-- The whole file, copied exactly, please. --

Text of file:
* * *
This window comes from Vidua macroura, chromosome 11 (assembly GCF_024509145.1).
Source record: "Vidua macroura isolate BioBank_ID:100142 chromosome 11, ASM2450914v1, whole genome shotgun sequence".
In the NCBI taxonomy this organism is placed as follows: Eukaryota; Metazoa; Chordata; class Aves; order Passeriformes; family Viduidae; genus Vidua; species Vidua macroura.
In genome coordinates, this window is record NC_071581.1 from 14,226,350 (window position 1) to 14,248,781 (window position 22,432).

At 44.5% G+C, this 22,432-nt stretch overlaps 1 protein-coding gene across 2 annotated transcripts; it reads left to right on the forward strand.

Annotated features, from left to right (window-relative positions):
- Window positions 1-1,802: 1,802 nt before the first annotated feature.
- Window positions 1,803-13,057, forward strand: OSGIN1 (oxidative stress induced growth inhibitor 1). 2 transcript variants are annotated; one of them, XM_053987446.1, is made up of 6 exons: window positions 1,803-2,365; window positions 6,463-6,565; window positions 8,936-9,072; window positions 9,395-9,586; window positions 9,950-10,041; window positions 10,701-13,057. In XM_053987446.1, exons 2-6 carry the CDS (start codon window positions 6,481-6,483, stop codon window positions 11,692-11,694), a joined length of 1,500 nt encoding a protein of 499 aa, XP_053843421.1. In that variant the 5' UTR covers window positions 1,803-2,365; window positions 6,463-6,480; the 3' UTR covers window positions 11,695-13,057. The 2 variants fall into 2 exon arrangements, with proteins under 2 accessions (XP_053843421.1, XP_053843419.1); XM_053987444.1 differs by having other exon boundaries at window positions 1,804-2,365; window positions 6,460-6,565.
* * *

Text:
This window comes from Vidua macroura, chromosome 11 (assembly GCF_024509145.1).
Source record: "Vidua macroura isolate BioBank_ID:100142 chromosome 11, ASM2450914v1, whole genome shotgun sequence".
In the NCBI taxonomy this organism is placed as follows: Eukaryota; Metazoa; Chordata; class Aves; order Passeriformes; family Viduidae; genus Vidua; species Vidua macroura.
In genome coordinates, this window is record NC_071581.1 from 14,226,350 (window position 1) to 14,248,781 (window position 22,432).

At 44.5% G+C, this 22,432-nt stretch overlaps 1 protein-coding gene across 2 annotated transcripts; it reads left to right on the forward strand.

Annotated features, from left to right (window-relative positions):
- Window positions 1-1,802: 1,802 nt before the first annotated feature.
- Window positions 1,803-13,057, forward strand: OSGIN1 (oxidative stress induced growth inhibitor 1). 2 transcript variants are annotated; one of them, XM_053987446.1, is made up of 6 exons: window positions 1,803-2,365; window positions 6,463-6,565; window positions 8,936-9,072; window positions 9,395-9,586; window positions 9,950-10,041; window positions 10,701-13,057. In XM_053987446.1, exons 2-6 carry the CDS (start codon window positions 6,481-6,483, stop codon window positions 11,692-11,694), a joined length of 1,500 nt encoding a protein of 499 aa, XP_053843421.1. In that variant the 5' UTR covers window positions 1,803-2,365; window positions 6,463-6,480; the 3' UTR covers window positions 11,695-13,057. The 2 variants fall into 2 exon arrangements, with proteins under 2 accessions (XP_053843421.1, XP_053843419.1); XM_053987444.1 differs by having other exon boundaries at window positions 1,804-2,365; window positions 6,460-6,565.